HOLD THE DOOR

I feel like I can’t ignore this subject any longer. Yes, it’s extremely controversial but it is something that each and every one of us has encountered hundreds if not thousands of times in our lives. Of course, you know I’m talking about ‘holding the door’etiquette. I recently suffered what is known in medical parlance as a bloody nose when it was flattened by a degenerate who apparently couldn’t wait to get in the store and save that 10% on that coveted pair of camo hunting socks! To you, sir I say, may buckshot come raining down upon your flea-infested mullet.

It’s pretty obvious that we have lost our manners. Is it because we’ve all forgotten how to behave in public having been cooped up at home for all this time? Let us all just take a deep breath and try to remember how to interact with others in public, ok?

Let’s be honest. Deciding whether or not to hold the door for someone can be a difficult and gut-wrenching decision. There obviously are several factors to consider. For instance, how far away are they from the door?  Are they walking at a normal pace? Do they appear to be physically handicapped, thus requiring a longer period of time in which to reach you? Do they look like they agree with you politically? It’s a lot to ask your brain to process so quickly. Because the task can be a difficult one, I will offer this tip. Do a quick eyeball check to see if there’s an automatic door. There quite possibly could be one approximately five feet to your left.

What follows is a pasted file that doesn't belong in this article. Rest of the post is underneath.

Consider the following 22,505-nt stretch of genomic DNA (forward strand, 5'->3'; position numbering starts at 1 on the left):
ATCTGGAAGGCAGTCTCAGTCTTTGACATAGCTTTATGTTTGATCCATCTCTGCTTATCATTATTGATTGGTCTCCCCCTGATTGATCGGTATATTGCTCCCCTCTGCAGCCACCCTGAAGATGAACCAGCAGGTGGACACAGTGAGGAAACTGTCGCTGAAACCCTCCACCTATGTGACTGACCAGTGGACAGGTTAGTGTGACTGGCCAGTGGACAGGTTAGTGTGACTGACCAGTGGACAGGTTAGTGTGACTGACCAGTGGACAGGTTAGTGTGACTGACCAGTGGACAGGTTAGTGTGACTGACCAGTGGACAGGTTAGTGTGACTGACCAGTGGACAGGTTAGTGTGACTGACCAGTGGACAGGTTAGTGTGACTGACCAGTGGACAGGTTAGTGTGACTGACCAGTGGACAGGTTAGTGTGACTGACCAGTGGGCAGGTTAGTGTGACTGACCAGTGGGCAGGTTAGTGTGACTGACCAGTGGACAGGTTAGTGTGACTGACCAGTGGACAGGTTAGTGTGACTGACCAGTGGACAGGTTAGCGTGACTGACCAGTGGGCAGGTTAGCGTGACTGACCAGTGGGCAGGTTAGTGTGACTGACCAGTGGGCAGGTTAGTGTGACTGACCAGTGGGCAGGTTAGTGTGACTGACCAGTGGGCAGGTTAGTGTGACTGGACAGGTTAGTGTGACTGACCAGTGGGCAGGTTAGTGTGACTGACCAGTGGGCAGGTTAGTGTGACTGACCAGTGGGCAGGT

There is something else to consider here and that is just how many people are we going to hold the door open for? We’ve all been there. We hold it for one and one turns into one hundred and ten. As I said before, people can be very rude. Oh sure, there will be a few that do that little hurry-up shuffle thing and offer a muted or silent ‘thank you,’ while others won’t even bother looking up from their phone. They’ll just pass a loud fart and plow right on through. By the way, these are the same people who show up at radio remote broadcasts, begging for a tee-shirt, then proceed to say they have six brothers at home, too.  

Ultimately, my hope is that we can all return to some semblance of public civility. Maybe it’s holding the door open for someone or it could be as simple as letting someone go ahead of you in the supermarket check-out line (making sure, of course, they won’t be writing a check first). We can do it America. I know we can. Now, if you’ll excuse me, I’ve got to put another ice pack on my nose.

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